metabolic costs are low, and they can survive long periods of

estivation on stored energy (e.g., van Beurden 1980). This type of

strategy has been most thoroughly studied for several species of

Scaphiopus, the spadefoot toads (Ruibal et al. 1969; Seymour 1973c;

McClanahan et al. 1976). Most studies of amphibian estivation have

focused on terrestrial or semi-aquatic anurans. However, one aquatic

anuran, Xenopus laevis (Balinsky et al. 1967), and one family of

aquatic salamanders, the Sirenidae, are known to estivate when their

habitats dry up. Little is known concerning the effects of drought

upon aquatic amphibians. This study focused on the adaptations that

enable sirenid salamanders to survive prolonged drought.













Study Animals and Habitat

All three species in the family Sirenidae are indigenous to

shallow water habitats in the southeastern United States. The two

species investigated in this study were the greater siren, Siren

lacertina Linnaeus, which ranges from the District of Columbia south

to the tip of Florida, and the dwarf siren, Pseudobranchus striatus Le

Conte, which is found from southern South Carolina to the eastern half

of the Florida panhandle, and south to the tip of Florida (Conant

1975). The third species in the family, which is not included in this

study, is the lesser siren, S. intermedia Le Conte. These species are

similar in habitat and morphology, but are dissimilar in size; P.

striatus rarely exceeds 25 cm in length, whereas S. lacertina may

reach almost 1 m.

Little is known about the life history of these secretive,

nocturnal salamanders. Reproduction occurs in late winter or early

spring and females deposit eggs singly or in pairs on submerged

aquatic vegetation (Goin 1941; Davis and Knapp 1953; Ultsch 1973).

Siren ingest large amounts of plant material along with prey items

such as crustaceans, mollusks and insect larvae, but it is not known

whether or not Siren digest cellulose (Davis and Knapp 1953; Burch and

Wood 1955; Ultsch 1973; Hanlin 1978). Plant material has not been

reported in the gut of P. striatus, but dwarf sirens do eat small

crustaceans and insect larvae (Freeman 1967). Sirenids may be among

some of the most productive salamanders; Gehlbach and Kennedy (1978)










found that S. intermedia was the dominant vertebrate species in a

Texas beaver pond, due in part to its great fecundity (151-226

eggs/female'year) and rapid growth to sexual maturity in one year.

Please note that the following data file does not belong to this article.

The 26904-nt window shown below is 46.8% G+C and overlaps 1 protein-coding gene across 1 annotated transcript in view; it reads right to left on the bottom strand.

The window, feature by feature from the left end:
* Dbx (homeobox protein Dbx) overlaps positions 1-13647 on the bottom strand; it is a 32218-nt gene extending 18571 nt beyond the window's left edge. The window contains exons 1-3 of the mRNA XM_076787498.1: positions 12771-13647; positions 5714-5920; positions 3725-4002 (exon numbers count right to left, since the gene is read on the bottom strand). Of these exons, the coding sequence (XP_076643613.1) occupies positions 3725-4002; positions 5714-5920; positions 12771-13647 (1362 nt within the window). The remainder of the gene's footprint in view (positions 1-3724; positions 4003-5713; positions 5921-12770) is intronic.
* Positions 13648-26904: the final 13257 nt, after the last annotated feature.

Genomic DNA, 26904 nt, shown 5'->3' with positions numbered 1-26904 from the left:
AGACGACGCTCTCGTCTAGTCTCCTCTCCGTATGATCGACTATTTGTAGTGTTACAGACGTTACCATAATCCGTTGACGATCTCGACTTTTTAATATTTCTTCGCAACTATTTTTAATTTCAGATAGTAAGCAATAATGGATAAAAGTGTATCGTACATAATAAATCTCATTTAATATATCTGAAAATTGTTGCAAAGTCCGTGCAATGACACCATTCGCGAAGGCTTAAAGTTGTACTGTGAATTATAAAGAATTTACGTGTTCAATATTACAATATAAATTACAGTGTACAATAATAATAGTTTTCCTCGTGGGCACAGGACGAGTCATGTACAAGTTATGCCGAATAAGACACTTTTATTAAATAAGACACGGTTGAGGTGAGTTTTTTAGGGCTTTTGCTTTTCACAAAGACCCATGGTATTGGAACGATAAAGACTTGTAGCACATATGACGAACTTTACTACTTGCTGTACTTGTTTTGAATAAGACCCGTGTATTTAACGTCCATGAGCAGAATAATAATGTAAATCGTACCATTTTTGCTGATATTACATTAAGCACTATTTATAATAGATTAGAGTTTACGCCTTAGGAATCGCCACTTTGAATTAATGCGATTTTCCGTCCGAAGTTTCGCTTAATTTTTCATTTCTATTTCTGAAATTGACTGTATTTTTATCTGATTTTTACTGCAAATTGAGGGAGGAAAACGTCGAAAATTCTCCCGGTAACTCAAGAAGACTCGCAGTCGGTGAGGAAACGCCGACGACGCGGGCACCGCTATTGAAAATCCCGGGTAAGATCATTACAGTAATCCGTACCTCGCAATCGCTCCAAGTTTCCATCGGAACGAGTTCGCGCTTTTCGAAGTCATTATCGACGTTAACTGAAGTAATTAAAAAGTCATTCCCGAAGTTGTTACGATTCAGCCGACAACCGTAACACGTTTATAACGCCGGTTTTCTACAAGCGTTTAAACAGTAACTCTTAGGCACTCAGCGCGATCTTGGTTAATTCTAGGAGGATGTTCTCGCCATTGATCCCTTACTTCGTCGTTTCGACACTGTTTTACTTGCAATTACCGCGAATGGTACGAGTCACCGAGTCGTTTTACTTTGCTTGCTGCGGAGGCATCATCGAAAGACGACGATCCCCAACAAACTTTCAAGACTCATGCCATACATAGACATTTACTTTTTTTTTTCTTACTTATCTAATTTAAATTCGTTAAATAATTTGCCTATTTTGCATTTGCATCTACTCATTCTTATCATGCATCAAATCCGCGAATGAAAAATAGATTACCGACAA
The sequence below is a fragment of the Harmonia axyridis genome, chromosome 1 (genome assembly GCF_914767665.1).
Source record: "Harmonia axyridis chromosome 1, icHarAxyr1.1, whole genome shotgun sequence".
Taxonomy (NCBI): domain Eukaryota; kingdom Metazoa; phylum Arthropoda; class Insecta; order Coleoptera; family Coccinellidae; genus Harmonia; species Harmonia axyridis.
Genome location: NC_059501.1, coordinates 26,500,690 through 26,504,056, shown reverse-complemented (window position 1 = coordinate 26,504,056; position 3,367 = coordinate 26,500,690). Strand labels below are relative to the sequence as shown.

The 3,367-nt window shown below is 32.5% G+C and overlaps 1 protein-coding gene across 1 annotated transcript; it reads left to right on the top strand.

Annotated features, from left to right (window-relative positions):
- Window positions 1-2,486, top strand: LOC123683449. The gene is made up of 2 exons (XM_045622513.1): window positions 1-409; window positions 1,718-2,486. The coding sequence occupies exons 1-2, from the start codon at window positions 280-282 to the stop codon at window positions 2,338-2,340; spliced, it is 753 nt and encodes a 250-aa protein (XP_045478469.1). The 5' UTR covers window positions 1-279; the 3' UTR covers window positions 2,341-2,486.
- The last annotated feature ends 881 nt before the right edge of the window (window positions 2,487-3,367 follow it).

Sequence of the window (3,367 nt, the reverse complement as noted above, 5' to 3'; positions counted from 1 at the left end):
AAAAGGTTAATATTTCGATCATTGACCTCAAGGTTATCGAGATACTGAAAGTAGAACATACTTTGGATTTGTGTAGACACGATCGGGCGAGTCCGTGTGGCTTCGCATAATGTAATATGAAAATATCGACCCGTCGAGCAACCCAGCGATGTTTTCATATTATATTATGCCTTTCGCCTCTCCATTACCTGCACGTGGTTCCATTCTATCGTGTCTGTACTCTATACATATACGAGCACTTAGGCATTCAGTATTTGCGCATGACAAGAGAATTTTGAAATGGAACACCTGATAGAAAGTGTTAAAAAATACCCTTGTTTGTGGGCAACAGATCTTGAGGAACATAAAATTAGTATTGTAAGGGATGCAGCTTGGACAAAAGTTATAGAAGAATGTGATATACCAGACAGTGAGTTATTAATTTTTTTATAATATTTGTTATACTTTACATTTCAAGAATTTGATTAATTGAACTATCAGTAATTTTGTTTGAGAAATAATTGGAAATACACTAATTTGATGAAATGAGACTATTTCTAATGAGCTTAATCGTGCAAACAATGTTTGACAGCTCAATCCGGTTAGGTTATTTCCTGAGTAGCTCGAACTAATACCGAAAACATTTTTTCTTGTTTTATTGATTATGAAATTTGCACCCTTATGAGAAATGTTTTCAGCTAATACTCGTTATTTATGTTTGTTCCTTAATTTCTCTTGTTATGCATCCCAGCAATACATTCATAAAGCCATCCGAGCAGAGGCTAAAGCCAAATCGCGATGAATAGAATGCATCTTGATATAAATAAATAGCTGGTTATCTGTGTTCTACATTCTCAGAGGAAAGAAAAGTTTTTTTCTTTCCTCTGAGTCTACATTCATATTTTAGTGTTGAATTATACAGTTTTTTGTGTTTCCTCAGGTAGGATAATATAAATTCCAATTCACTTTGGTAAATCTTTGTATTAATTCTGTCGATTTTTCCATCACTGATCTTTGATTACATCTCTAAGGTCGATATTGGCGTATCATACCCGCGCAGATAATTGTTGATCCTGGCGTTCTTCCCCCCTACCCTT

This study was conducted from 1981 through 1986 in the vicinity

of Gainesville, Florida, where all three species occur sympatrically

in an array of aquatic habitats that vary in degree of permanency.

For example, all three species have been found both in the River Styx,

a permanent body of water, and in drought-prone ponds on Paynes

Prairie, Alachua County, Florida (A. Carr, pers. comm.). Typical

sirenid habitat in this area is characterized by shallow, soft-bottom,

weed-choked waters. One of the most common aquatic plants is the

introduced water hyacinth, Eichhornia crassipes, and sirenids are

often found in close association with the root systems of these

abundant floating plants. This type of habitat is uninhabitable for

many aquatic vertebrates because weed-choked waters are usually

hypoxic and hypercapnic (Ultsch 1976a), and are often transient

resources. Shallow aquatic habitats periodically dry out or change

with succession to a terrestrial environment, and survival of the

inhabitants is dependent upon an ability to withstand dehydrating

conditions, or an ability to move to new suitable habitat.

No evidence has been reported to suggest that sirenids migrate

overland in times of drought to seek new aquatic habitats. Instead,

they estivate during dry conditions by burrowing into the soil and

remaining inactive until the habitat is reflooded (Cockrum 1941;

Freeman 1958; Reno et al. 1972; Gehlbach et al. 1973). In the area of







5


this study drought can occur at any time of the year. Over a 70 year

period the summer months had the highest mean rainfall; however, in

1983 and 1984 there were summer droughts (Fig. 1-1). During this

study drought also occurred in winter and spring. Although the term

estivation was originally defined as summer inactivity (from the Latin

for summer, aestas), it also has traditional associations with

inactivity due to drought and is used in that sense here. Although

the ability to estivate permits these aquatic salamanders to colonize

potentially transient bodies of water, little is known about the